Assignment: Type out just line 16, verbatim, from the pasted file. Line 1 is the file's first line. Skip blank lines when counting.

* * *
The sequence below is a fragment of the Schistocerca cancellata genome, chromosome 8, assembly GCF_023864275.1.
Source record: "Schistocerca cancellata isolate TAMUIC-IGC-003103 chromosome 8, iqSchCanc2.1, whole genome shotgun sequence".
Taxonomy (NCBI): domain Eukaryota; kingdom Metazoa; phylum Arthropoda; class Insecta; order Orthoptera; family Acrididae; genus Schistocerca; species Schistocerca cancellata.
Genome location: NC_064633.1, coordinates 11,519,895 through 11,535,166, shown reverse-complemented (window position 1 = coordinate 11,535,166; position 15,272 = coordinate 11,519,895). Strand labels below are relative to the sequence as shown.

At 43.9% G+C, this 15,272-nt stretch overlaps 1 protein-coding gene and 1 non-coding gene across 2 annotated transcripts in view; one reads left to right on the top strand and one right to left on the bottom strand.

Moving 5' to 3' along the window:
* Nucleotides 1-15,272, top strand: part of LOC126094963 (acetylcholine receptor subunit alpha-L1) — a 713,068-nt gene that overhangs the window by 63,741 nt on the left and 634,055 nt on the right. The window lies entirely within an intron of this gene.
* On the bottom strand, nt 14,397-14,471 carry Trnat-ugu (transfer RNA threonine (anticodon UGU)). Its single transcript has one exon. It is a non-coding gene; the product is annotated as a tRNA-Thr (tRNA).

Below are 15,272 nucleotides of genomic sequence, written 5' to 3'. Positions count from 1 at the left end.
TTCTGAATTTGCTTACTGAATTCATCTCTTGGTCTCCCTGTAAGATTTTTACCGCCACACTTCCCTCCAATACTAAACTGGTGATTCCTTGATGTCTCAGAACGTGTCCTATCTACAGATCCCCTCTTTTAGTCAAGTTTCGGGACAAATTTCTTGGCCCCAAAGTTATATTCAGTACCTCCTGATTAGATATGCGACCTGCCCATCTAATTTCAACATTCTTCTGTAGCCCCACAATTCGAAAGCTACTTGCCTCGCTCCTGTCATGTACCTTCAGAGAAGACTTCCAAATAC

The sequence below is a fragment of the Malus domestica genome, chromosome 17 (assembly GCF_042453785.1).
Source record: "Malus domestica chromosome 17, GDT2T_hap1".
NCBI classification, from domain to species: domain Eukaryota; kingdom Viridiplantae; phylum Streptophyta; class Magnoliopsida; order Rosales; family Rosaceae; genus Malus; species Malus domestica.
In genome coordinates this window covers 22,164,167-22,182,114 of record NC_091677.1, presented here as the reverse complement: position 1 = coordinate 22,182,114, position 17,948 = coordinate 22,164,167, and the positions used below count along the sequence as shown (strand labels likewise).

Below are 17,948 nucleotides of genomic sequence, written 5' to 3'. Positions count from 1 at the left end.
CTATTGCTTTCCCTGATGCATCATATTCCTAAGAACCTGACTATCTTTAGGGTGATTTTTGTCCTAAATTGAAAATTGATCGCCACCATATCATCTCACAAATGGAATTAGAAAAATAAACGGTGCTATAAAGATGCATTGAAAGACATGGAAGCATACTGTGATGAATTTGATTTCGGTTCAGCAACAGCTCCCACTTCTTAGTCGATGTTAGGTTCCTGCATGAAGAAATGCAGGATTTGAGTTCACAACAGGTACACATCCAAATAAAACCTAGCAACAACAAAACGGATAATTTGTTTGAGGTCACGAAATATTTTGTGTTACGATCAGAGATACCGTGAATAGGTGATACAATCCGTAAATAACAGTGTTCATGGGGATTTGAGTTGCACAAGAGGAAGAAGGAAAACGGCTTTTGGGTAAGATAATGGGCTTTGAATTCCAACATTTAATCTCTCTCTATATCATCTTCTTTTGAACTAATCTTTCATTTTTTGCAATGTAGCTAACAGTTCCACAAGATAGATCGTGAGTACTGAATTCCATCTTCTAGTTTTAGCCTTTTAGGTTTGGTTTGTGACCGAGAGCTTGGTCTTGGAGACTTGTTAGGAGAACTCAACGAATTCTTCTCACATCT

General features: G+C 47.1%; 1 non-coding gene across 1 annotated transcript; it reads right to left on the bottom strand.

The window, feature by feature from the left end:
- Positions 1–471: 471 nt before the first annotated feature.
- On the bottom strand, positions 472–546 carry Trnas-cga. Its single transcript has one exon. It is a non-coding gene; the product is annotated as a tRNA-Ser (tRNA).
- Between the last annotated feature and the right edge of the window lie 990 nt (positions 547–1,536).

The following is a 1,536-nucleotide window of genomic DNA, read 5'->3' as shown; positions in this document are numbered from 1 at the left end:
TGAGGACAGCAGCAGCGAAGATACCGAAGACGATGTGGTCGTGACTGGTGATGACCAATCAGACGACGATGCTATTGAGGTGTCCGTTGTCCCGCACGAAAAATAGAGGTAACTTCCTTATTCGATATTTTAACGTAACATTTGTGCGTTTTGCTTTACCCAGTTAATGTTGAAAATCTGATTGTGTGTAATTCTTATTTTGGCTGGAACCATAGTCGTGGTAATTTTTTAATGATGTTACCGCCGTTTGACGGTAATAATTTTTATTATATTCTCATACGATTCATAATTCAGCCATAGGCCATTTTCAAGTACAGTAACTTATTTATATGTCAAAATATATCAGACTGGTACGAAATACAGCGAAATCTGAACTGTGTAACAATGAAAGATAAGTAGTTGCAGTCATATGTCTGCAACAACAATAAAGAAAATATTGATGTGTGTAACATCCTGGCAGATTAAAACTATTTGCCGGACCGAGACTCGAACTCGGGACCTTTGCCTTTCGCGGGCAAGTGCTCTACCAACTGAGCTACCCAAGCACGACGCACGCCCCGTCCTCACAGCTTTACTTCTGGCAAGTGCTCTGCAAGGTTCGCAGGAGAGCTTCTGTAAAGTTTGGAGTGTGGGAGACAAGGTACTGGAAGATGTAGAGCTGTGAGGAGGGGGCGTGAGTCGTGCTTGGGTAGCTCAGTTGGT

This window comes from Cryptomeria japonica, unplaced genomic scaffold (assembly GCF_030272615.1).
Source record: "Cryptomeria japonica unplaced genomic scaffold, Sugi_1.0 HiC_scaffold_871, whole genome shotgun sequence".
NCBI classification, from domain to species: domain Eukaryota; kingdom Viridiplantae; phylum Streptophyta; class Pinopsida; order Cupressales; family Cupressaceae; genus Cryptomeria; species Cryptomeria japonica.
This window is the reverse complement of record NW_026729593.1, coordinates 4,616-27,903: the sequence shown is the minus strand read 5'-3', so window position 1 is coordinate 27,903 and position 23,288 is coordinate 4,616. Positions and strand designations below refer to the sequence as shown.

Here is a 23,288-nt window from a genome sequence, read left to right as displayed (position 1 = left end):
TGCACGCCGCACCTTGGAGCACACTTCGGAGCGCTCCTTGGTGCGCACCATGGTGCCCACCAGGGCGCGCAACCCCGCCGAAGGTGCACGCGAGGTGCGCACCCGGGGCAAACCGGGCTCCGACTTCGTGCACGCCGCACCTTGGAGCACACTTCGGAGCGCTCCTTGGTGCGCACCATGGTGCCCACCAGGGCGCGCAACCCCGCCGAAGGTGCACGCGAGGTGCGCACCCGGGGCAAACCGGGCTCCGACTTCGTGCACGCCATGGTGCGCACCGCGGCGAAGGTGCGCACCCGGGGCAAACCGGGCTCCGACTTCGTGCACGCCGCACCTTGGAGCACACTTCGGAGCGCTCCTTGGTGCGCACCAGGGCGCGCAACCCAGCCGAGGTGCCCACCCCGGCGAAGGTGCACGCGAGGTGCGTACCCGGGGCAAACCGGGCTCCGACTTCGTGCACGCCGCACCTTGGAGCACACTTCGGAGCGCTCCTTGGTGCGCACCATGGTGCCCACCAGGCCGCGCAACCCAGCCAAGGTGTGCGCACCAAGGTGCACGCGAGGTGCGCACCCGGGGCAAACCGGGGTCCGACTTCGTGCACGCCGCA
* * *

CTATTGCTTTCCCTGATGCATCATATTCCTAAGAACCTGACTATCTTTAGGGTGATTTTTGTCCTAAATTGAAAATTGATCGCCACCATATCATCTCACAAATGGAATTAGAAAAATAAACGGTGCTATAAAGATGCATTGAAAGACATGGAAGCATACTGTGATGAATTTGATTTCGGTTCAGCAACAGCTCCCACTTCTTAGTCGATGTTAGGTTCCTGCATGAAGAAATGCAGGATTTGAGTTCACAACAGGTACACATCCAAATAAAACCTAGCAACAACAAAACGGATAATTTGTTTGAGGTCACGAAATATTTTGTGTTACGATCAGAGATACCGTGAATAGGTGATACAATCCGTAAATAACAGTGTTCATGGGGATTTGAGTTGCACAAGAGGAAGAAGGAAAACGGCTTTTGGGTAAGATAATGGGCTTTGAATTCCAACATTTAATCTCTCTCTATATCATCTTCTTTTGAACTAATCTTTCATTTTTTGCAATGTAGCTAACAGTTCCACAAGATAGATCGTGAGTACTGAATTCCATCTTCTAGTTTTAGCCTTTTAGGTTTGGTTTGTGACCGAGAGCTTGGTCTTGGAGACTTGTTAGGAGAACTCAACGAATTCTTCTCACATCT